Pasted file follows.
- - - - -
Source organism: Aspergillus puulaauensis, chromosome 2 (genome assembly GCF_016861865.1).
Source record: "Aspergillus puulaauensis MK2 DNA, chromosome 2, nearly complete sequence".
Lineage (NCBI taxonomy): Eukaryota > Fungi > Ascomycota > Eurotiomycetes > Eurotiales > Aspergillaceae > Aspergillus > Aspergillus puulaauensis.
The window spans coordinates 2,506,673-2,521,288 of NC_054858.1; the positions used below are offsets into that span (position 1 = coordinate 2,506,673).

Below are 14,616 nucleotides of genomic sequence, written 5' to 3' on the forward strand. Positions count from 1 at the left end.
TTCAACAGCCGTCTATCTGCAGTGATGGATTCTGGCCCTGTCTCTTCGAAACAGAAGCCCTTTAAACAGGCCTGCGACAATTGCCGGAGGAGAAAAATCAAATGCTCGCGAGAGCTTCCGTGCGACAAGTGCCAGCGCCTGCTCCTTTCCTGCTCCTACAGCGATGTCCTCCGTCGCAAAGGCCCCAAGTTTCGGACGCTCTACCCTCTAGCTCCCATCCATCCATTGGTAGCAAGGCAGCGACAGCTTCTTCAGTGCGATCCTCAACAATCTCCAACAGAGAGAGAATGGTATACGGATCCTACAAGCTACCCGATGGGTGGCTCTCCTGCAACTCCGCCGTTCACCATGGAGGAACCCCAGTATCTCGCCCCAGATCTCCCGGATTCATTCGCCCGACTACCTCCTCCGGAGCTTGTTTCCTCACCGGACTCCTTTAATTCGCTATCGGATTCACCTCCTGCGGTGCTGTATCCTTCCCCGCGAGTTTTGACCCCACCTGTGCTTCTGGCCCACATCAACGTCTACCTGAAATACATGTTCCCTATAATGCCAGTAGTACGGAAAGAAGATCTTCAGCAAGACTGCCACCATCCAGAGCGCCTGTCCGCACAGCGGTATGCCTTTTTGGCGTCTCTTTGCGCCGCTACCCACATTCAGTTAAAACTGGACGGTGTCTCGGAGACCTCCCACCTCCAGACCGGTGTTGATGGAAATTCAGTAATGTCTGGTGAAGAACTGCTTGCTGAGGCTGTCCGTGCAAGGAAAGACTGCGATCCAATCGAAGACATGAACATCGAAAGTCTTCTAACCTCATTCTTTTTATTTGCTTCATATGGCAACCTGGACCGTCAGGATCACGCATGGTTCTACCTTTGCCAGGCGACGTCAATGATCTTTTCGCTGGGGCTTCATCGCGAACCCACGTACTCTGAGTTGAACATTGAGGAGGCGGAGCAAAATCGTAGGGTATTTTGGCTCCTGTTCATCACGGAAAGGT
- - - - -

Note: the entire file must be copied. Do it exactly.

Source organism: Aspergillus puulaauensis, chromosome 2 (genome assembly GCF_016861865.1).
Source record: "Aspergillus puulaauensis MK2 DNA, chromosome 2, nearly complete sequence".
Lineage (NCBI taxonomy): Eukaryota > Fungi > Ascomycota > Eurotiomycetes > Eurotiales > Aspergillaceae > Aspergillus > Aspergillus puulaauensis.
The window spans coordinates 2,506,673-2,521,288 of NC_054858.1; the positions used below are offsets into that span (position 1 = coordinate 2,506,673).

Below are 14,616 nucleotides of genomic sequence, written 5' to 3' on the forward strand. Positions count from 1 at the left end.
TTCAACAGCCGTCTATCTGCAGTGATGGATTCTGGCCCTGTCTCTTCGAAACAGAAGCCCTTTAAACAGGCCTGCGACAATTGCCGGAGGAGAAAAATCAAATGCTCGCGAGAGCTTCCGTGCGACAAGTGCCAGCGCCTGCTCCTTTCCTGCTCCTACAGCGATGTCCTCCGTCGCAAAGGCCCCAAGTTTCGGACGCTCTACCCTCTAGCTCCCATCCATCCATTGGTAGCAAGGCAGCGACAGCTTCTTCAGTGCGATCCTCAACAATCTCCAACAGAGAGAGAATGGTATACGGATCCTACAAGCTACCCGATGGGTGGCTCTCCTGCAACTCCGCCGTTCACCATGGAGGAACCCCAGTATCTCGCCCCAGATCTCCCGGATTCATTCGCCCGACTACCTCCTCCGGAGCTTGTTTCCTCACCGGACTCCTTTAATTCGCTATCGGATTCACCTCCTGCGGTGCTGTATCCTTCCCCGCGAGTTTTGACCCCACCTGTGCTTCTGGCCCACATCAACGTCTACCTGAAATACATGTTCCCTATAATGCCAGTAGTACGGAAAGAAGATCTTCAGCAAGACTGCCACCATCCAGAGCGCCTGTCCGCACAGCGGTATGCCTTTTTGGCGTCTCTTTGCGCCGCTACCCACATTCAGTTAAAACTGGACGGTGTCTCGGAGACCTCCCACCTCCAGACCGGTGTTGATGGAAATTCAGTAATGTCTGGTGAAGAACTGCTTGCTGAGGCTGTCCGTGCAAGGAAAGACTGCGATCCAATCGAAGACATGAACATCGAAAGTCTTCTAACCTCATTCTTTTTATTTGCTTCATATGGCAACCTGGACCGTCAGGATCACGCATGGTTCTACCTTTGCCAGGCGACGTCAATGATCTTTTCGCTGGGGCTTCATCGCGAACCCACGTACTCTGAGTTGAACATTGAGGAGGCGGAGCAAAATCGTAGGGTATTTTGGCTCCTGTTCATCACGGAAAGGT